Derived from the bark of Cinnamomum trees in Southeast Asia, cinnamon has historically been used not only as a spice, but also as a medicine.
It is often listed among the superfoods – foods that provide significant health benefits – because it is rich in manganese, fiber, calcium, antioxidants, and other beneficial ingredients.
Studies of cinnamon’s health effects have yielded mixed results and more research is needed to prove anything conclusively.
However, a number of studies have suggested that it may act as an anti-inflammatory and an anti-microbial agent. Cinnamon contains essential oils that can prevent bacterial and fungal growth (including Candida yeast).
Adding cinnamon to foods can reduce their impacts on blood sugar levels (this means that cinnamon may be particularly beneficial for diabetics, those who are prone to hypoglycemia, and people who are trying to lose weight). Cinnamon consumption also appears to reduce LDL (bad) cholesterol, a risk factor for cardiovascular disease.
Cinnamon is rich in antioxidants, so it may help protect against cancer, heart disease, and other health problems and the smell of cinnamon improves cognitive processing (tested using tasks that require memory, attention, and visual-motor speed).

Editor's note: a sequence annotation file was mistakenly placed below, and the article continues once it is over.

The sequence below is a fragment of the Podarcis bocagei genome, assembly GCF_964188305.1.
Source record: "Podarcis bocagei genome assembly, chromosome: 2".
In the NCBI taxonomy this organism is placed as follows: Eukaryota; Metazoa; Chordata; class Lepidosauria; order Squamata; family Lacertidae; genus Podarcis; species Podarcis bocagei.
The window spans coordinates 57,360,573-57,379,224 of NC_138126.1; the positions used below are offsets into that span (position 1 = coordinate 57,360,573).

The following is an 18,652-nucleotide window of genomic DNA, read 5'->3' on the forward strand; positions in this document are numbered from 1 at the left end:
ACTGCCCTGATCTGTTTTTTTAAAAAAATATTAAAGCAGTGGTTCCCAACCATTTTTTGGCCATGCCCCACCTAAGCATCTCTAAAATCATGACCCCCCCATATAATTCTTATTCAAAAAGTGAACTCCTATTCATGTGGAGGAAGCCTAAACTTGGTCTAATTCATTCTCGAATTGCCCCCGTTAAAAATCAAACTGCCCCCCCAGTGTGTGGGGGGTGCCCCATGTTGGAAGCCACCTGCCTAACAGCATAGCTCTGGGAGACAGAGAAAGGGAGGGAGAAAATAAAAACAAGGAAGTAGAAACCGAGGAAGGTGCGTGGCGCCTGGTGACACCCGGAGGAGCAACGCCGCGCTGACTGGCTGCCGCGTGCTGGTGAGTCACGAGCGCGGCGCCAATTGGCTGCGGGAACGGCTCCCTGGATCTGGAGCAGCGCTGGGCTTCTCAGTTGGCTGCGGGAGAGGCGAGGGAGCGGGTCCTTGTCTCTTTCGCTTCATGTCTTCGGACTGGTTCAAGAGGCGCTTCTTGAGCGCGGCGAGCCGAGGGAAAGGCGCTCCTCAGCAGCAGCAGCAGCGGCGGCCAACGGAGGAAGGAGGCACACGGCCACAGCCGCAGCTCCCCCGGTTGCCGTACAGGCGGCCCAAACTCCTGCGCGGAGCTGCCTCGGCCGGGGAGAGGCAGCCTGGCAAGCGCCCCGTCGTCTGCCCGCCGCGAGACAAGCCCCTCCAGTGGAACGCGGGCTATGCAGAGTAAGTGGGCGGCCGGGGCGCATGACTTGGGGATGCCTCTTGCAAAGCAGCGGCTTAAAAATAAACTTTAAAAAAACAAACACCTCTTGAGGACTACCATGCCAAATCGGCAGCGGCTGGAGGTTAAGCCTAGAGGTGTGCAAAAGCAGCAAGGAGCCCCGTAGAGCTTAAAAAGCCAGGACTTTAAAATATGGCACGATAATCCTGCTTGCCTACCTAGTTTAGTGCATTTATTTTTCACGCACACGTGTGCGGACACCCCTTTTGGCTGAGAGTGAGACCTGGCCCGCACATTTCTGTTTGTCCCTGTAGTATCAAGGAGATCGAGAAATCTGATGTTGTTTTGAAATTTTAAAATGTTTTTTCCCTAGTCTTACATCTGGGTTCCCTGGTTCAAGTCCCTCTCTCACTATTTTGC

Cinnamon is also high in fiber, which may relieve or reduce the diarrhea or constipation associated with irritable bowel syndrome for some IBS sufferers.
Cinnamon can be used to improve many different recipes, particularly baked goods. Ground cinnamon keeps for approximately six months if stored in a dark, dry, cool place in a sealed glass jar.
Cinnamon is generally considered safe in the quantities normally consumed (in meals and baked goods, on toast, in beverages, etc.), though it may have toxic effects at high doses.
Although cinnamon is often used as a complementary therapy for certain conditions, it is not a replacement for medical care. Health concerns should be referred to a qualified doctor.
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